The photo above shows our three favourite New Zealand plants. The tall cabbage trees (we have one outside our window at home), the flax on the right with tall spikey branches, and of course the beloved grape vines. If you ever see any greeting cards or artwork from New Zealand, you're likely to see flax or cabbage trees represented.

The island has several little bays and lots of boats parked in each.

Our goal for the weekend to take it easy and enjoy the sunshine, and we did a pretty good job.

We hired bicycles to pedal around the island and let me tell you -- Waiheke is a bit hillier than Martinborough! To borrow a kiwi phrase, my hammies were burning! But well worth it as we found some amazing views and beaches and wineries.

The two wineries we visited were Mudbrick (above) and Cable Bay (below). The are both perched on a beautiful hillside overlooking the harbour and on to Auckland in the distance.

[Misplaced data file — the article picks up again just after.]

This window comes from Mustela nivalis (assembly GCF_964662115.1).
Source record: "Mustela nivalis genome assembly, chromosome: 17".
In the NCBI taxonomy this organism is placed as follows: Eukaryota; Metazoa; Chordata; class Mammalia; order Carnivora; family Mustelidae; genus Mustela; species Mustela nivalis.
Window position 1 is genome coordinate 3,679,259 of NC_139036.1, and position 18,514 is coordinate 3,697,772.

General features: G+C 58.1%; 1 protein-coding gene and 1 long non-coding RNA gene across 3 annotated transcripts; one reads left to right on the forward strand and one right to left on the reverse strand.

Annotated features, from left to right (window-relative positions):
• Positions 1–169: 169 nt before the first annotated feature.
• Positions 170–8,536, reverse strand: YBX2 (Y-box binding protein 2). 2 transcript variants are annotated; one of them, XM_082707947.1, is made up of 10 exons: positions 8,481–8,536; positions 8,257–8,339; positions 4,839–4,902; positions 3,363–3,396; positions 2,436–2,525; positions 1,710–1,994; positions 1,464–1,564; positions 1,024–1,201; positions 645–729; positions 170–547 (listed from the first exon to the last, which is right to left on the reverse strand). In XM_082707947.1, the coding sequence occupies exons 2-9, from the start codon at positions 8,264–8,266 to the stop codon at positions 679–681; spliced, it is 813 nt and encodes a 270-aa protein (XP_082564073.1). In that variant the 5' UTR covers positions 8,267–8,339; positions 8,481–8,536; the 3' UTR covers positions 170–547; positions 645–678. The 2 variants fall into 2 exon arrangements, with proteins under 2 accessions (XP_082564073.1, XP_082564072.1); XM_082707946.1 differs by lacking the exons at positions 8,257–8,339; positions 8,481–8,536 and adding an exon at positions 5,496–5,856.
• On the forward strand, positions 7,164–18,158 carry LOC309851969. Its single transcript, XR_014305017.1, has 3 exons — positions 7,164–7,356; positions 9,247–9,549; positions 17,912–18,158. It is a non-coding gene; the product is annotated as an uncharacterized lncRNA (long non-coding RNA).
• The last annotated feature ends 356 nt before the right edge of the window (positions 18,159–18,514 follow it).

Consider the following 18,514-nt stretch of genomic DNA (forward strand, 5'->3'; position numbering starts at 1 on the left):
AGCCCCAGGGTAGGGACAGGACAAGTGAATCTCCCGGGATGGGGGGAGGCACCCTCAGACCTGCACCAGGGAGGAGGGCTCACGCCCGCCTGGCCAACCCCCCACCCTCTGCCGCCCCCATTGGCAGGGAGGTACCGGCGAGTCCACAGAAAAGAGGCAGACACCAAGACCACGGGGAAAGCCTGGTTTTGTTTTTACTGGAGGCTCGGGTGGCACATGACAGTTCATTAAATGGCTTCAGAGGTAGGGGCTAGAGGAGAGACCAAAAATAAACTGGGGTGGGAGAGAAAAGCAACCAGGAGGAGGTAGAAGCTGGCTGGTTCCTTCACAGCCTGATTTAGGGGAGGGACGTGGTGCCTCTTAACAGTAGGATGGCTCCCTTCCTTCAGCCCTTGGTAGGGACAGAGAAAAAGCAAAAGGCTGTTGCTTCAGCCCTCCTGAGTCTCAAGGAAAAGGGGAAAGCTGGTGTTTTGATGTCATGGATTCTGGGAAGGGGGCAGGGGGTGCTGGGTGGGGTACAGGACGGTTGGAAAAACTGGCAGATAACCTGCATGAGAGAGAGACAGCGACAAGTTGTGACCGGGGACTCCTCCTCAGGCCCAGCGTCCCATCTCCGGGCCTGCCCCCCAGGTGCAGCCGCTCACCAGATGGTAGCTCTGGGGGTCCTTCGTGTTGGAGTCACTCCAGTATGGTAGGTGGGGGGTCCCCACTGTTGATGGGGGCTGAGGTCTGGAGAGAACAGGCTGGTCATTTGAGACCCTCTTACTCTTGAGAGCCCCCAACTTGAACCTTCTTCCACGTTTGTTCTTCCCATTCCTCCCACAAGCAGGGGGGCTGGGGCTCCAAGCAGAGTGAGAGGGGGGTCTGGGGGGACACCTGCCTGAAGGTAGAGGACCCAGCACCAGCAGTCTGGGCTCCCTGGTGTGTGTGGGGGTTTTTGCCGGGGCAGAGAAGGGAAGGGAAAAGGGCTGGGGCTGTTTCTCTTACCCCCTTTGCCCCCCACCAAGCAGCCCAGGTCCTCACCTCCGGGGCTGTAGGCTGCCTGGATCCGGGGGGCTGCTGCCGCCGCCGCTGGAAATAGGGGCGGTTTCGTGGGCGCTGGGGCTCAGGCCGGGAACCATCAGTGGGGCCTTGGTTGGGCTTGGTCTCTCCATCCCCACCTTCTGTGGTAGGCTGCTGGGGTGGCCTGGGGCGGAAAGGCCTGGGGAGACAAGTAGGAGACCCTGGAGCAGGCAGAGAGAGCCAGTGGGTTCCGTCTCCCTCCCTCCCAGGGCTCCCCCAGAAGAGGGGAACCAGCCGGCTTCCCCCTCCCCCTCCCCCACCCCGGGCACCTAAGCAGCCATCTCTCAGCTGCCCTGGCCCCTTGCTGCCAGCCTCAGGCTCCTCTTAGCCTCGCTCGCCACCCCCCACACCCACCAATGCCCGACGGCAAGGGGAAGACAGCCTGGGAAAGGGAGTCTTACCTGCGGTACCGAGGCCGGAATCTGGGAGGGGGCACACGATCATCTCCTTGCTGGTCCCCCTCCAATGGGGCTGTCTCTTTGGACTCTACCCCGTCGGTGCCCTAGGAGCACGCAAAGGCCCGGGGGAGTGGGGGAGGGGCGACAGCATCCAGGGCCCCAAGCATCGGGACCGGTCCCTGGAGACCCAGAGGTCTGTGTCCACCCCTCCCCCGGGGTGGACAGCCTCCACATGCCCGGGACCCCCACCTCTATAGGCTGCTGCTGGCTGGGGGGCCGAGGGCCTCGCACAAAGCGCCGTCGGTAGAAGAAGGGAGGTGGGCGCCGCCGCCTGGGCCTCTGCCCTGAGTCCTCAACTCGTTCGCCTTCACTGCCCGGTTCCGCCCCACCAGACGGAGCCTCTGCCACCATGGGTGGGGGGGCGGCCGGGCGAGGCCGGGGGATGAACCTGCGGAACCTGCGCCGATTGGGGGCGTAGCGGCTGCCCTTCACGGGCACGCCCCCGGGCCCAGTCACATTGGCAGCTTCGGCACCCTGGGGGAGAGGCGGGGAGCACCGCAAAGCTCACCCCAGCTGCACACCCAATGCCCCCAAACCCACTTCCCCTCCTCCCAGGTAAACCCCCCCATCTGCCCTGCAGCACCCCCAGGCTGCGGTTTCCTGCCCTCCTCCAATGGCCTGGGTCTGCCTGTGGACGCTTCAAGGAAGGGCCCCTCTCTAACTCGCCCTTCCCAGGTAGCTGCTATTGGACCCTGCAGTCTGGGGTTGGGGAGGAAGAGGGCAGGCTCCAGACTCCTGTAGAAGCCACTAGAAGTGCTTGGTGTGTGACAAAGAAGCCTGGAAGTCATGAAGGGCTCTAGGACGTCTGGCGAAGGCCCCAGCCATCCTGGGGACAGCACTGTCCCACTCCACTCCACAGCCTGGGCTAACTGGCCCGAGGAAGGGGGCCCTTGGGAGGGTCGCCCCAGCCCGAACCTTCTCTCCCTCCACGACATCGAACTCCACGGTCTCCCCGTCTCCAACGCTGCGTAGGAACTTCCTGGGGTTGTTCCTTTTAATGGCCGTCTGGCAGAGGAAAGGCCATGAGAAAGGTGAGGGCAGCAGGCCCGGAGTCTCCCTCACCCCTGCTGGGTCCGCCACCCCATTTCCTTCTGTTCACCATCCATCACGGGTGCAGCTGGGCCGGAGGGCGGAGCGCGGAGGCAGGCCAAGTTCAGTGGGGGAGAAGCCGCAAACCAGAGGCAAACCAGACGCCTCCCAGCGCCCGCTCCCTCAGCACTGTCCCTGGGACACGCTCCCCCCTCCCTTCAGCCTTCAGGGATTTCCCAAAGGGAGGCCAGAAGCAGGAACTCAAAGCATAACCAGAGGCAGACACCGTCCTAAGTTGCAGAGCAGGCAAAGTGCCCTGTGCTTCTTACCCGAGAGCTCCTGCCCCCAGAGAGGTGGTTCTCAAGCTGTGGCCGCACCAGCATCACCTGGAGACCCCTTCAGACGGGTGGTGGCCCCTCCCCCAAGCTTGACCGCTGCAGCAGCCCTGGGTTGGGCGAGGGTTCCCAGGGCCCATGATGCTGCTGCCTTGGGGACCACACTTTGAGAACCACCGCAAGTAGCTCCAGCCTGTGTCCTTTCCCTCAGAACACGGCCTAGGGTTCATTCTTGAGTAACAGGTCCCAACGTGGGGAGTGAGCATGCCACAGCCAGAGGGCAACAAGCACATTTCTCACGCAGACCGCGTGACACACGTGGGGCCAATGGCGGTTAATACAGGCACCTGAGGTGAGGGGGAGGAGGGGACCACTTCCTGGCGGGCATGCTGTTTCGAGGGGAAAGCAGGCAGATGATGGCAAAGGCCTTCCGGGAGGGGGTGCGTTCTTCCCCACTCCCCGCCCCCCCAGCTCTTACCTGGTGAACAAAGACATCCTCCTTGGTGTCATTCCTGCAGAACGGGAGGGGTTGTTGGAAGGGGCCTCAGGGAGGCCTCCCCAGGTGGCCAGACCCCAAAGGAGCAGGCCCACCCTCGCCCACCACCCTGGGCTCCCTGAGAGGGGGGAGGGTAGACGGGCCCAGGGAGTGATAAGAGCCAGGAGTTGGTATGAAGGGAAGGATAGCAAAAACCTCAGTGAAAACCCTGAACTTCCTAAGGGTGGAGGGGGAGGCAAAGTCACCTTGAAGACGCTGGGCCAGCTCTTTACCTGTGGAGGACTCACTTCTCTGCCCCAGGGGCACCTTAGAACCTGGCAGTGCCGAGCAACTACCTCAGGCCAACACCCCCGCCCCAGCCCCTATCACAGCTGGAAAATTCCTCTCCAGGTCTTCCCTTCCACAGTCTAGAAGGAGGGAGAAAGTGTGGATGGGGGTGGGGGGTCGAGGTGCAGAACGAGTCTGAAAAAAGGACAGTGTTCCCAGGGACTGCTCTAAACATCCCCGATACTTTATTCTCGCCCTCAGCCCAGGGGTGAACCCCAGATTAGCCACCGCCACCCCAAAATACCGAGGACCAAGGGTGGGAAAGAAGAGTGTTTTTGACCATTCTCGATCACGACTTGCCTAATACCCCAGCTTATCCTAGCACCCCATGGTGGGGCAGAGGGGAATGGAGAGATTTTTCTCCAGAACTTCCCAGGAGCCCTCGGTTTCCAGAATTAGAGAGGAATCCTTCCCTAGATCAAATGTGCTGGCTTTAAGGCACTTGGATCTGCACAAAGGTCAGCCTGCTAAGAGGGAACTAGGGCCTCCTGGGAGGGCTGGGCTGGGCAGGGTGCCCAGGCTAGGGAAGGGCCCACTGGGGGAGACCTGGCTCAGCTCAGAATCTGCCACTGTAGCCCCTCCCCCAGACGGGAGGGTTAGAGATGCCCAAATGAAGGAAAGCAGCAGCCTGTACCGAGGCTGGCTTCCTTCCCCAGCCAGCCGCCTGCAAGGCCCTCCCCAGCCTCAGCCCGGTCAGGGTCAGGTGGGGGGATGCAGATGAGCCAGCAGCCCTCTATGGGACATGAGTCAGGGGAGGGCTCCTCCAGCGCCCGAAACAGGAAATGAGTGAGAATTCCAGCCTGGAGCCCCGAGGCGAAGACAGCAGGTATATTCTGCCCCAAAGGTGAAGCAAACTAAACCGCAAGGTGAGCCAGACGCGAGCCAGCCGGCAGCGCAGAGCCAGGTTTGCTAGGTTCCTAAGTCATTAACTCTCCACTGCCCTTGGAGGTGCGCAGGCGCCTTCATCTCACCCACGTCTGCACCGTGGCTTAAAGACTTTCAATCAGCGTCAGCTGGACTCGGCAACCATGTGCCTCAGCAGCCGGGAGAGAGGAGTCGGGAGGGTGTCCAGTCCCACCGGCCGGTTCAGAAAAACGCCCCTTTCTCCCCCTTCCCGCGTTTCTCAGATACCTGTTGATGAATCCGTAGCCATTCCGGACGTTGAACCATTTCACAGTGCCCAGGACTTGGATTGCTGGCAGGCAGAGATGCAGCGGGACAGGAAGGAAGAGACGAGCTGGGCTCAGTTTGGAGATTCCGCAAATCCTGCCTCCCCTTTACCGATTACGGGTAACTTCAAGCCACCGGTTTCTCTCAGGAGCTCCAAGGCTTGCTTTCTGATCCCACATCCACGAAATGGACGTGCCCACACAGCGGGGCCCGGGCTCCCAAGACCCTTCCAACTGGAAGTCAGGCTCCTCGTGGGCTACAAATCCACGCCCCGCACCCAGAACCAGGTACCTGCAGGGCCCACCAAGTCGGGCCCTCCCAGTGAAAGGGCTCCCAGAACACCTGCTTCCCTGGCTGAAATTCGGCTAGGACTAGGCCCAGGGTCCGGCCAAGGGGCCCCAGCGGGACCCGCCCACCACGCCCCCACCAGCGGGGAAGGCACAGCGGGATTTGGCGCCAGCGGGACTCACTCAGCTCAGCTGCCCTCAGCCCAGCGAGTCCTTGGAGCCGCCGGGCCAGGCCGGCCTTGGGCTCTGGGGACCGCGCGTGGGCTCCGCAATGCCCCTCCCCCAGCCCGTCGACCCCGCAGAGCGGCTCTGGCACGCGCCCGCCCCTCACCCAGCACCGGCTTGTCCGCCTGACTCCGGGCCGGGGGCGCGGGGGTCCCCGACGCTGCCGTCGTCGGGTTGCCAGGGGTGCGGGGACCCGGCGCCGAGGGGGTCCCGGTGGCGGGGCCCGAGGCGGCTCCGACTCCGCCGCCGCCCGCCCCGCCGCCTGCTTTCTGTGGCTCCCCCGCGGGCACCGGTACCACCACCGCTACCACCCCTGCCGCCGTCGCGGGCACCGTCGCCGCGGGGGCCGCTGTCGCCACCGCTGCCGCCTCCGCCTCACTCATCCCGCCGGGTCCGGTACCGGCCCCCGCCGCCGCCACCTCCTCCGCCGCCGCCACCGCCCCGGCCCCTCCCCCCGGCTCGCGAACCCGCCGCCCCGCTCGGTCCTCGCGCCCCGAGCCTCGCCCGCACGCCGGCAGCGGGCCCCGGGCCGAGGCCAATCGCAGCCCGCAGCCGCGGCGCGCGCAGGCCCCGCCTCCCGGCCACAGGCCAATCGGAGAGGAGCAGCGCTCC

While we were there, a helicopter landed on the lawn and dropped off some folks for a wine tasting. Still sweating from the bike ride and patting down my helmut hair, I thought that was quite a fancy arrival.

We're so glad we've had a chance to come back and get the full Waiheke weekend experience.

Thursday, November 25, 2010

Let's maintain a little mystery, shall we?

Our American friends and family will be gathering around large plates of turkey and stuffing this Thursday in celebration of Thanksgiving. I'm giving thanks in my own way this year.

I'm thankful for my hard-working husband, and I've decided to take him on a mystery weekend away. He has no idea where we're going - only that we'll be in New Zealand and that our flight leaves on Friday afternoon.